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Wednesday, April 04, 2012

A Review of Photoshop CS6 Beta

The original
For a fun, April Fools Day joke, I decided to put my Florida Gator fan friends into FSU gear. You can see the original picture of them at The Swamp (where the Gators play) all decked out in UF blue and orange. Their hated rivals are the red clad Seminoles of Florida State University.

Edited with Paint.NET
My first go at this was in the free Paint.NET software. I copied the bottom layer and then deleted everything that wasn't a shirt or a hat. Then I separated each article of clothing into its own layer. I changed the colors by using the hue, saturation and lightness adjustments. It worked well for the polo shirt and the visor, but, as you can see, it introduced some artifacts into the tshirt. The difference between the red and the blue was too much and my clone-tool application didn't do enough to fix the problems. The result was an obvious edit that just doesn't look very good. I'm happy with the visor and polo from Paint.NET, but the tshirt just didn't turn out very well.

Edited with Photoshop CS6
So, I downloaded the Photoshop CS6 Beta, which is a free download and will be free to use until they come out with the retail version later in the year. The first thing I noticed was that the selection process was much faster. The smart select tools automatically found the edges of the shirts and hat, though it had trouble differentiating the hair and the visor. I could quickly cut out the clothes and get to work.

Instead of using the hue tools to change the color, I used the color change tool in Photoshop. I was able to select the source color and the destination color, then I just painted over the shirts and the colors changed to the relative tone. That resulted in shades that were much more similar between the shirts, but it also removed the artifacts on the tshirt, which was good.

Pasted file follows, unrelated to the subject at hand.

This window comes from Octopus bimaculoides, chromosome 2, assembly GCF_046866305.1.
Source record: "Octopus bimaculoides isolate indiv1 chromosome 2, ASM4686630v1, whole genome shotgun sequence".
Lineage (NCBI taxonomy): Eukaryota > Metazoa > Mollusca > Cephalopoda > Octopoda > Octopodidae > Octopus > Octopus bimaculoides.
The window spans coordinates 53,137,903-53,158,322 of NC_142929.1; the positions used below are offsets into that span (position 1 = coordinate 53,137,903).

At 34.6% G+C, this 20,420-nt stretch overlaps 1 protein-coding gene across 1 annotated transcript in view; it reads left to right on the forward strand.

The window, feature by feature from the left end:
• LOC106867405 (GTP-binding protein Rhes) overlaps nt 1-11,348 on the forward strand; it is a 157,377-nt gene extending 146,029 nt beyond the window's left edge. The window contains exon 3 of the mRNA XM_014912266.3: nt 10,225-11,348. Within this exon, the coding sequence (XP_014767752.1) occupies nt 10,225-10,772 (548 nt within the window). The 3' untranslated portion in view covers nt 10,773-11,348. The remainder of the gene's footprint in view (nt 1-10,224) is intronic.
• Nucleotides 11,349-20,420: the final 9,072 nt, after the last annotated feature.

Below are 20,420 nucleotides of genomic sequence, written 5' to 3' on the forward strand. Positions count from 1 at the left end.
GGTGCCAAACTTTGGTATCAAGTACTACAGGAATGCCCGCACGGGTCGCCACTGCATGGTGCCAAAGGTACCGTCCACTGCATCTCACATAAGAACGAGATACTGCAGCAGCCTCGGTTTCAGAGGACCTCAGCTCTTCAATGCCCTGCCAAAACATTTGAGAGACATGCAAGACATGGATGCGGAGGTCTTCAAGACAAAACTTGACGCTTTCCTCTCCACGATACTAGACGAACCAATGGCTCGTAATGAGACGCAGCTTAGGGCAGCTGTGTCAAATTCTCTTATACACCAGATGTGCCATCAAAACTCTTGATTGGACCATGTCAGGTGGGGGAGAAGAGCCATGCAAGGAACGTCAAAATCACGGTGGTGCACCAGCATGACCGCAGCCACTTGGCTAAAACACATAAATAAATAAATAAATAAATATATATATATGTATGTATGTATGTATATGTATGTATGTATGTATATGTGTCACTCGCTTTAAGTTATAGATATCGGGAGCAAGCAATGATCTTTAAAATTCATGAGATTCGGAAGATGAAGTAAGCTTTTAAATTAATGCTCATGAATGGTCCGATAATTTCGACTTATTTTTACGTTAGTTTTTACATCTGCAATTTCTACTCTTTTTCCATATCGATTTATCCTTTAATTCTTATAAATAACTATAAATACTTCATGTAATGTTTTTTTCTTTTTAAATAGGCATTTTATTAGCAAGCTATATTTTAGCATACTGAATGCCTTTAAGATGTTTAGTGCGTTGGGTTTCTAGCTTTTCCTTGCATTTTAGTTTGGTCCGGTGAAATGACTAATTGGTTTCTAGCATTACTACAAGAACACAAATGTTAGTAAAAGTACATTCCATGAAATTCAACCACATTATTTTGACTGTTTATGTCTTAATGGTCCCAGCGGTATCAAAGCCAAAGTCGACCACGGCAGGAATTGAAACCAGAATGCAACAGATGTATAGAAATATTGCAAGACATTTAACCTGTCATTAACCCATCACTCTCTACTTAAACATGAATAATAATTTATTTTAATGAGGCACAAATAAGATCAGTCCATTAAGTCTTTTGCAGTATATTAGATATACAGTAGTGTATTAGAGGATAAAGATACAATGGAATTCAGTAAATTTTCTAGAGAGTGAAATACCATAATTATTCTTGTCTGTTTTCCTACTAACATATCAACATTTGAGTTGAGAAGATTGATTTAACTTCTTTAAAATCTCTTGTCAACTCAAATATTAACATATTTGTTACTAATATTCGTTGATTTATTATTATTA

The content aware fill and spot-healing brushes were invaluable in Photoshop, allowing me to fade in the logo on the polo and remove stray hairs on the tshirt. Overall the tools and options available in Photoshop made the process of editing the picture go much more quickly than with Paint.NET. I'm estimating that it took me 1/4 the time to complete the job in Photoshop versus Paint.NET.

My biggest gripe against Photoshop is that they use a unique control scheme. Where most other programs use a "Ctrl+" scheme to enable different options, Photoshop uses "Alt+" for no apparent reason. More than that, the single level of Undo really annoyed me. The "Ctrl-Z" for Undo is still available in Photoshop, but if you want to step back further than one action in the history you have to press "Ctrl-Shift-Z" which is unnatural and awkward. I've been trained to use the keyboard shortcuts of "Ctrl-Z" and "Ctrl-Y" for Undo and Redo in virtually every other program on every computer platform. There's no reason why Photoshop needed to change things (other than Adobe's need to be different for the sake of being different).

Overall, Photoshop has proven to be a powerful tool that can quickly tackle any editing task, but you'll have to learn the unique and arbitrary control scheme of Adobe to unlock the power of the software.

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